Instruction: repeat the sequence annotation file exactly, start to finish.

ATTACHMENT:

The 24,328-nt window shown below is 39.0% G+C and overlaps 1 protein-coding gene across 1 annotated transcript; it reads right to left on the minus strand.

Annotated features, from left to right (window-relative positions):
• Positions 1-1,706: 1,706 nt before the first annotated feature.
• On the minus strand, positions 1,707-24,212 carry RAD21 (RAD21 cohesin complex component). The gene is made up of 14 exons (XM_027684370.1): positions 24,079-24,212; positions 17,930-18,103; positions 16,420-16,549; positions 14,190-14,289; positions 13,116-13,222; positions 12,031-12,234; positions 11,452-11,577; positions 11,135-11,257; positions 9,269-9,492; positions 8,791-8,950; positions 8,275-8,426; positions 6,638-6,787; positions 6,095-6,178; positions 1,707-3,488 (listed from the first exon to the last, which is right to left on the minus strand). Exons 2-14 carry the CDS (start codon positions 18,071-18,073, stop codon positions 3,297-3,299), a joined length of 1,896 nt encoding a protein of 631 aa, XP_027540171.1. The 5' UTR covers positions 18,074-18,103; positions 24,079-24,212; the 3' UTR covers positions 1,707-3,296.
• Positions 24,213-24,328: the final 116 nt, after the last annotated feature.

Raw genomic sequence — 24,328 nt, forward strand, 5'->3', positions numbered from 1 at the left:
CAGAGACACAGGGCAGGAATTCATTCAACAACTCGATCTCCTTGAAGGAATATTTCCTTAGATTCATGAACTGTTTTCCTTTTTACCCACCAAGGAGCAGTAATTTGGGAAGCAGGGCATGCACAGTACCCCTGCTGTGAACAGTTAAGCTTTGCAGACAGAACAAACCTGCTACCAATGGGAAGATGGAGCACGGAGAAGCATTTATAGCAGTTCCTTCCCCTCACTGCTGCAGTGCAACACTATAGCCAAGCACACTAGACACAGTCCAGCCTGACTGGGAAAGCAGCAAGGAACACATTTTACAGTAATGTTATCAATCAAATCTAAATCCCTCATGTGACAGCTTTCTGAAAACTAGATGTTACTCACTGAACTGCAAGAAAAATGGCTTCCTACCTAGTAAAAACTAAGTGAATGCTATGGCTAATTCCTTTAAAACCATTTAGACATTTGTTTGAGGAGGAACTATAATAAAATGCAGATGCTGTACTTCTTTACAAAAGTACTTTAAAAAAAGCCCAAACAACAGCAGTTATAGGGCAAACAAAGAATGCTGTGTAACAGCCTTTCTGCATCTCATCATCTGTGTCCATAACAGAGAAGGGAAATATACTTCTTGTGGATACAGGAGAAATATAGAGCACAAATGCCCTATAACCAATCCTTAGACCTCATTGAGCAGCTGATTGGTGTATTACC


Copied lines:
The 24,328-nt window shown below is 39.0% G+C and overlaps 1 protein-coding gene across 1 annotated transcript; it reads right to left on the minus strand.

Annotated features, from left to right (window-relative positions):
• Positions 1-1,706: 1,706 nt before the first annotated feature.
• On the minus strand, positions 1,707-24,212 carry RAD21 (RAD21 cohesin complex component). The gene is made up of 14 exons (XM_027684370.1): positions 24,079-24,212; positions 17,930-18,103; positions 16,420-16,549; positions 14,190-14,289; positions 13,116-13,222; positions 12,031-12,234; positions 11,452-11,577; positions 11,135-11,257; positions 9,269-9,492; positions 8,791-8,950; positions 8,275-8,426; positions 6,638-6,787; positions 6,095-6,178; positions 1,707-3,488 (listed from the first exon to the last, which is right to left on the minus strand). Exons 2-14 carry the CDS (start codon positions 18,071-18,073, stop codon positions 3,297-3,299), a joined length of 1,896 nt encoding a protein of 631 aa, XP_027540171.1. The 5' UTR covers positions 18,074-18,103; positions 24,079-24,212; the 3' UTR covers positions 1,707-3,296.
• Positions 24,213-24,328: the final 116 nt, after the last annotated feature.

Raw genomic sequence — 24,328 nt, forward strand, 5'->3', positions numbered from 1 at the left:
CAGAGACACAGGGCAGGAATTCATTCAACAACTCGATCTCCTTGAAGGAATATTTCCTTAGATTCATGAACTGTTTTCCTTTTTACCCACCAAGGAGCAGTAATTTGGGAAGCAGGGCATGCACAGTACCCCTGCTGTGAACAGTTAAGCTTTGCAGACAGAACAAACCTGCTACCAATGGGAAGATGGAGCACGGAGAAGCATTTATAGCAGTTCCTTCCCCTCACTGCTGCAGTGCAACACTATAGCCAAGCACACTAGACACAGTCCAGCCTGACTGGGAAAGCAGCAAGGAACACATTTTACAGTAATGTTATCAATCAAATCTAAATCCCTCATGTGACAGCTTTCTGAAAACTAGATGTTACTCACTGAACTGCAAGAAAAATGGCTTCCTACCTAGTAAAAACTAAGTGAATGCTATGGCTAATTCCTTTAAAACCATTTAGACATTTGTTTGAGGAGGAACTATAATAAAATGCAGATGCTGTACTTCTTTACAAAAGTACTTTAAAAAAAGCCCAAACAACAGCAGTTATAGGGCAAACAAAGAATGCTGTGTAACAGCCTTTCTGCATCTCATCATCTGTGTCCATAACAGAGAAGGGAAATATACTTCTTGTGGATACAGGAGAAATATAGAGCACAAATGCCCTATAACCAATCCTTAGACCTCATTGAGCAGCTGATTGGTGTATTACC